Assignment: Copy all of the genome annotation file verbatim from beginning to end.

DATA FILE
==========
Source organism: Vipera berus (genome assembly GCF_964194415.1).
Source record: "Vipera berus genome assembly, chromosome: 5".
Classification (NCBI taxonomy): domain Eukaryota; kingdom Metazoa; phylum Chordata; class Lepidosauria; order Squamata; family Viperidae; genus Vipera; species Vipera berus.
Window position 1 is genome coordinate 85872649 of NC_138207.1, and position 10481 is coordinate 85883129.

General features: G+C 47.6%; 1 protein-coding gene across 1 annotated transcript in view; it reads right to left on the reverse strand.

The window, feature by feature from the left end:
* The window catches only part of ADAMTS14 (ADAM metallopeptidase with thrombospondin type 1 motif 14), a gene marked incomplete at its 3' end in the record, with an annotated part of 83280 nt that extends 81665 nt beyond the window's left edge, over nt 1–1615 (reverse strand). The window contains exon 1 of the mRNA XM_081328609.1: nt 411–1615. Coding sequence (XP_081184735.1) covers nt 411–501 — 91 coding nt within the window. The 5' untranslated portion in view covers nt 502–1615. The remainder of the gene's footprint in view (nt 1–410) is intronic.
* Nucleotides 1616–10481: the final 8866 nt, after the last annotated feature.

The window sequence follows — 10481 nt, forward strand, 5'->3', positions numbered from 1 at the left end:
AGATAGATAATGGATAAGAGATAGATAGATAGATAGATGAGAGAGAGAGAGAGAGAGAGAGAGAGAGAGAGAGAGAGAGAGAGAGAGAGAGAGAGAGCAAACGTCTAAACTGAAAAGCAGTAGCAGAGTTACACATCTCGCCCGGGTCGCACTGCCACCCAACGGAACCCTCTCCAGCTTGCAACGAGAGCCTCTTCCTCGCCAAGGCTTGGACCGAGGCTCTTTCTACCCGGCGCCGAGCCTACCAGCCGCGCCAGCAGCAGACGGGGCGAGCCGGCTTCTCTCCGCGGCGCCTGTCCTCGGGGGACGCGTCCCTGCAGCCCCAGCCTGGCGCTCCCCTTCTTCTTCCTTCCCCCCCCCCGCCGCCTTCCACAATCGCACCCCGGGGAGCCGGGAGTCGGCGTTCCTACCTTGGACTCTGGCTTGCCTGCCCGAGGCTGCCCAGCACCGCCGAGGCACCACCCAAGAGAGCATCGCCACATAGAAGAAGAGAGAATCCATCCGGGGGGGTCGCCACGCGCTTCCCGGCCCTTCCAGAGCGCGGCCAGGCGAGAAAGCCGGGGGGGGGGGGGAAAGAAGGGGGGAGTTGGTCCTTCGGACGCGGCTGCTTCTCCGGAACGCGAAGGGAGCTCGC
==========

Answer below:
Source organism: Vipera berus (genome assembly GCF_964194415.1).
Source record: "Vipera berus genome assembly, chromosome: 5".
Classification (NCBI taxonomy): domain Eukaryota; kingdom Metazoa; phylum Chordata; class Lepidosauria; order Squamata; family Viperidae; genus Vipera; species Vipera berus.
Window position 1 is genome coordinate 85872649 of NC_138207.1, and position 10481 is coordinate 85883129.

General features: G+C 47.6%; 1 protein-coding gene across 1 annotated transcript in view; it reads right to left on the reverse strand.

The window, feature by feature from the left end:
* The window catches only part of ADAMTS14 (ADAM metallopeptidase with thrombospondin type 1 motif 14), a gene marked incomplete at its 3' end in the record, with an annotated part of 83280 nt that extends 81665 nt beyond the window's left edge, over nt 1–1615 (reverse strand). The window contains exon 1 of the mRNA XM_081328609.1: nt 411–1615. Coding sequence (XP_081184735.1) covers nt 411–501 — 91 coding nt within the window. The 5' untranslated portion in view covers nt 502–1615. The remainder of the gene's footprint in view (nt 1–410) is intronic.
* Nucleotides 1616–10481: the final 8866 nt, after the last annotated feature.

The window sequence follows — 10481 nt, forward strand, 5'->3', positions numbered from 1 at the left end:
AGATAGATAATGGATAAGAGATAGATAGATAGATAGATGAGAGAGAGAGAGAGAGAGAGAGAGAGAGAGAGAGAGAGAGAGAGAGAGAGAGAGAGAGCAAACGTCTAAACTGAAAAGCAGTAGCAGAGTTACACATCTCGCCCGGGTCGCACTGCCACCCAACGGAACCCTCTCCAGCTTGCAACGAGAGCCTCTTCCTCGCCAAGGCTTGGACCGAGGCTCTTTCTACCCGGCGCCGAGCCTACCAGCCGCGCCAGCAGCAGACGGGGCGAGCCGGCTTCTCTCCGCGGCGCCTGTCCTCGGGGGACGCGTCCCTGCAGCCCCAGCCTGGCGCTCCCCTTCTTCTTCCTTCCCCCCCCCCGCCGCCTTCCACAATCGCACCCCGGGGAGCCGGGAGTCGGCGTTCCTACCTTGGACTCTGGCTTGCCTGCCCGAGGCTGCCCAGCACCGCCGAGGCACCACCCAAGAGAGCATCGCCACATAGAAGAAGAGAGAATCCATCCGGGGGGGTCGCCACGCGCTTCCCGGCCCTTCCAGAGCGCGGCCAGGCGAGAAAGCCGGGGGGGGGGGGGAAAGAAGGGGGGAGTTGGTCCTTCGGACGCGGCTGCTTCTCCGGAACGCGAAGGGAGCTCGC